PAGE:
I’m writing this mainly because I think there is a need to say something about the state of women’s religious life today, and I though it would be good to comment on two documentaries that came out at almost the same time concerning this.
Each documentary comes out of its corresponding “group.” One called “Sisters” is clearly LCWR oriented. One called “Light of Love” is obviously from a CMSWR perspective. Apparently, the two productions were not aware of each other, but there are some unusually striking similarities. Each interviews five sisters, and each is about an hour long. “Sisters” focuses on each of the sisters in ministry while “Light of Love” tends to show each sister in the context of ministry and community.
If you take away the habits/no habits difference–the most obvious visual one, the biggest difference I saw was the way the sisters talk about God, and in particular about Jesus. Here we have to allow for editing to play its role, but irregardless, the difference is quite noticeable.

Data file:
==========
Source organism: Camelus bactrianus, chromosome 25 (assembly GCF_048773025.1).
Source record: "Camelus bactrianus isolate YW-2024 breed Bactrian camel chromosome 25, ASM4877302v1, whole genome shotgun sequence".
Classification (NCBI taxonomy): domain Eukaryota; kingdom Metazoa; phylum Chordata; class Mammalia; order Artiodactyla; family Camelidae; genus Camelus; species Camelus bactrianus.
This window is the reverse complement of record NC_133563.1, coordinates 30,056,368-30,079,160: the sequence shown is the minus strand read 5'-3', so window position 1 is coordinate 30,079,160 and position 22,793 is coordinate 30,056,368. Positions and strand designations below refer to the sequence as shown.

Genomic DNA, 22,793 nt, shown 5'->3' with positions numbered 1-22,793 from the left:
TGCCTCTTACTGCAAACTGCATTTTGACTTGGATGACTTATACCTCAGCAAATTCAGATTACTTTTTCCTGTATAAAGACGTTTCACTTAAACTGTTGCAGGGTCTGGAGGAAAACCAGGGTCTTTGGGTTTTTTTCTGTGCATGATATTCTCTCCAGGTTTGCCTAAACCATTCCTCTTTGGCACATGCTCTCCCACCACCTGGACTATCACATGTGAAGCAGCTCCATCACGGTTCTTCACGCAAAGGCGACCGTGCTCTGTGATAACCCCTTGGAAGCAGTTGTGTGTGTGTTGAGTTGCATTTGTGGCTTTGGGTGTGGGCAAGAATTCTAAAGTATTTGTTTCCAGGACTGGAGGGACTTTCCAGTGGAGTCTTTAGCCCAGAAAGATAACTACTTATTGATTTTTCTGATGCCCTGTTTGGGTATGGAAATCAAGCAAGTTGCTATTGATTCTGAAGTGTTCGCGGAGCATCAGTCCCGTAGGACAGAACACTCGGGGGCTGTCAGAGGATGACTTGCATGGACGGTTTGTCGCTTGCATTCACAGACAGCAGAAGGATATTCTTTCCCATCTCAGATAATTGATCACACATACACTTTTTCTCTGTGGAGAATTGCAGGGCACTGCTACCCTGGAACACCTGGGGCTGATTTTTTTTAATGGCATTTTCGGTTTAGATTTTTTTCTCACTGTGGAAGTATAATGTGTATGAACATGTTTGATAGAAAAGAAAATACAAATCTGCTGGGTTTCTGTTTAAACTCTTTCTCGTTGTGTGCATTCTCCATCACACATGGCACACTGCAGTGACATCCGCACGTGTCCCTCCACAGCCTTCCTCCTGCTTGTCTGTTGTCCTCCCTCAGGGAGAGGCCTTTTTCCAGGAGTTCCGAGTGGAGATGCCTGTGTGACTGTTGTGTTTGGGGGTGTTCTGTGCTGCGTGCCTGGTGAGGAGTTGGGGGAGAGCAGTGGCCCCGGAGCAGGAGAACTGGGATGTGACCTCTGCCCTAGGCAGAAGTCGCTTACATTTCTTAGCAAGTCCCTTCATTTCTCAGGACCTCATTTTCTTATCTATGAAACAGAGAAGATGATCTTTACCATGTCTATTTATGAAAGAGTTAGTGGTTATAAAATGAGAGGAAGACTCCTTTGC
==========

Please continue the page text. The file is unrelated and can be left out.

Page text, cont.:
I think each film tries to move “toward the center” in perceptions of the LCWR/CMSWR divide, which is quite a deep divide. The LCWR sisters are not portrayed as radical feminists (although they never refer to God as Father, but that would be practically an LCWR heresy) and the CMSWR sisters shown tend to be active rather than contemplative, although a strong spiritual element is clearly present. I was surprised that no contemplative sisters were highlighted in “Light of Love,” but that could be a separate film in the future.
There are a lot of things I could talk about concerning the two films, but I think my main point would be “Where are the youth?” Overwhelmingly, the youth that are interested in religious life are with “Light of Love.” You simply can’t deny the obvious reality. “Sisters” tended to avoid scenes of communal life, perhaps unconsciously. The next generation is clearly CMSWR driven. This is still an unpopular and “inconvenient truth” in certain sectors, but, hey, demographics don’t lie.